Gen 34:13, But Jacob’s sons answered Shechem and his father Hamor, with deceit, and spoke to them, because he had defiled Dinah their sister.
Gen 34:25-27, his sons killed every male and committed murder. Now it came about on the third day, when they were in pain, that two of Jacob’s sons, Simeon and Levi, Dinah’s brothers, each took his sword and came upon the city unawares. And they killed Hamor and his son Shechem with the edge of the sword, and took Dinah from Shechem’s house, and went forth. Jacob’s sons came upon the slain and looted the city, because they had defiled their sister.
In GEN 34:28, they stole their flocks and their herds and their donkeys, and that which was in the city and that which was in the field;
In GEN 34:29, they captured and looted all their wealth and all their little ones and their wives and all that was in the houses.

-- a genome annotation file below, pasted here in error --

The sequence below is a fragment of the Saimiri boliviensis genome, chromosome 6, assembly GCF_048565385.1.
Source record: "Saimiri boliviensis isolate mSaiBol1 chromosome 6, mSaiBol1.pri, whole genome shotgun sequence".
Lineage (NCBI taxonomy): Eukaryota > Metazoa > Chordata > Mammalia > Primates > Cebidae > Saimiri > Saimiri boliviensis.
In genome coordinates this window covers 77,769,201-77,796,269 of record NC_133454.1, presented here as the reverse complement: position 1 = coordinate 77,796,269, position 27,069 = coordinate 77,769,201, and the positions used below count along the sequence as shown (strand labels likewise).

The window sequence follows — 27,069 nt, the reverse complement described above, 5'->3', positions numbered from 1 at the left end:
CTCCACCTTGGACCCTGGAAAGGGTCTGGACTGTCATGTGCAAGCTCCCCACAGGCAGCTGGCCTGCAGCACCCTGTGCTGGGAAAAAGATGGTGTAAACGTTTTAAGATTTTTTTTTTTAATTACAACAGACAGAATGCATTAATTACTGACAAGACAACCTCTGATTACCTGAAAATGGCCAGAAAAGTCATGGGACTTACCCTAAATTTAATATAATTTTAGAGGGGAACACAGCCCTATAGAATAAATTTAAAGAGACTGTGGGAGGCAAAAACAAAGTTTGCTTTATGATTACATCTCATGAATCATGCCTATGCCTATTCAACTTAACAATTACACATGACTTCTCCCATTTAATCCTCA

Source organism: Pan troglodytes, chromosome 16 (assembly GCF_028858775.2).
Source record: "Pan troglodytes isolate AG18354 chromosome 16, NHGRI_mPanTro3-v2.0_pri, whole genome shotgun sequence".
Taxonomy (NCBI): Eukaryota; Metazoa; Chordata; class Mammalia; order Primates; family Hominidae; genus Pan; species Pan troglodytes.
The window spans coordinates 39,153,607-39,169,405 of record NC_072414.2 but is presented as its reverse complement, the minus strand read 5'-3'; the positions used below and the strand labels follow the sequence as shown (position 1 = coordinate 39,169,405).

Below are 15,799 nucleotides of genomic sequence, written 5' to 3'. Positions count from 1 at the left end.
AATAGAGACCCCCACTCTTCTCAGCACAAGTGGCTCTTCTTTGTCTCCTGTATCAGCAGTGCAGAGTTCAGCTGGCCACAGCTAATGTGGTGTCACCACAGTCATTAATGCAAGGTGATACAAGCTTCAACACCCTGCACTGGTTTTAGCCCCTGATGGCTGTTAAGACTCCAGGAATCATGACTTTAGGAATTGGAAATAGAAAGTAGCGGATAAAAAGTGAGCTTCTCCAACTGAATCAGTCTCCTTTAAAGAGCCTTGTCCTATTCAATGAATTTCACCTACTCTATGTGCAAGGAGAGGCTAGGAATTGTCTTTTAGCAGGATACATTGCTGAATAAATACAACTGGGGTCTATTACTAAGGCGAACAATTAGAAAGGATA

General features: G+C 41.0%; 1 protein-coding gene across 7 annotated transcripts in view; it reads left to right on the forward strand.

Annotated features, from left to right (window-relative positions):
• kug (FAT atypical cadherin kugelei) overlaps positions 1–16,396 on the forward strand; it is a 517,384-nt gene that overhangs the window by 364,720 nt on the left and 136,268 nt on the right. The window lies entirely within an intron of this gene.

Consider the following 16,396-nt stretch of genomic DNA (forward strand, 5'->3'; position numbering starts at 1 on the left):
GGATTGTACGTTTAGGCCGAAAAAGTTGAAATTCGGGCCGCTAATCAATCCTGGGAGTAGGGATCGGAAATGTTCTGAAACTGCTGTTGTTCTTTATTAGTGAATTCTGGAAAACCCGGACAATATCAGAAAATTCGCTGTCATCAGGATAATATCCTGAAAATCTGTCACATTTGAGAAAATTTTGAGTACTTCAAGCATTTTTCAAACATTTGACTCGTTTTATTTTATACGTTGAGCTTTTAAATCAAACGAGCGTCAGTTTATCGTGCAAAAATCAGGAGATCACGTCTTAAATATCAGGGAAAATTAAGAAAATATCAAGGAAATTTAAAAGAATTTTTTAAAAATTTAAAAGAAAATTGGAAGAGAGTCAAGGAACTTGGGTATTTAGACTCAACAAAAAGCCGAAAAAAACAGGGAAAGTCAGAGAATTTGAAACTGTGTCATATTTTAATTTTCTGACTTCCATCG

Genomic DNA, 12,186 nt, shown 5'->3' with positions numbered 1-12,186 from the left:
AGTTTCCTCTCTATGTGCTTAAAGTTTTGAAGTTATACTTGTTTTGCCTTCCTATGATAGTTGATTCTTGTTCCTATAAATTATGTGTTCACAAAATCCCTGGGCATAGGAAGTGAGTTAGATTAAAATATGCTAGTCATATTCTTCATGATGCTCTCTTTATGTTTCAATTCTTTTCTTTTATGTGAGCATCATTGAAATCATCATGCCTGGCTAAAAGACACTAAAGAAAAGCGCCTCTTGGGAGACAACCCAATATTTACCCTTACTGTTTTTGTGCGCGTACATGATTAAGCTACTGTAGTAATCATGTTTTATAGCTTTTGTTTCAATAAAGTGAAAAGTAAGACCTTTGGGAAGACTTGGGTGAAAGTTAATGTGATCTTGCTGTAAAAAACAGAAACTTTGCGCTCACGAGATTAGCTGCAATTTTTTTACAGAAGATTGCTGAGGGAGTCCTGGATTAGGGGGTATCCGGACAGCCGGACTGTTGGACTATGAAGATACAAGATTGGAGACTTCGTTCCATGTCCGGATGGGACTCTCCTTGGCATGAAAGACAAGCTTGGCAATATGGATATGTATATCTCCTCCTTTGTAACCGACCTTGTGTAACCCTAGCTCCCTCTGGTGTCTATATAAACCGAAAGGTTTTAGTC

Therefore in Gen 34:30-31, Then Jacob said to Simeon and Levi, “You have brought trouble on me, by making me odious among the inhabitants of the land, among the Canaanites and the Perizzites; and my men being few in number, they will gather together against me and attack me and I shall be destroyed, I and my household.” But they said, “Should he treat our sister as a harlot?”
As you can see, Jacob is right back into fear and worry and his sons are turning out just like him!
And that’s why we read in Gen 35:1, Then God said to Jacob, “Arise, go up to Bethel, and live there; and make an altar there to God, who appeared to you when you fled from your brother Esau.”
And notice what else Jacob had to tell his children in Gen 35:2, So Jacob said to his household and to all who were with him, “Put away the foreign gods which are among you, and purify yourselves, and change your garments;
So, as you can see, being in the wrong geographical location was simply not worth it for Jacob.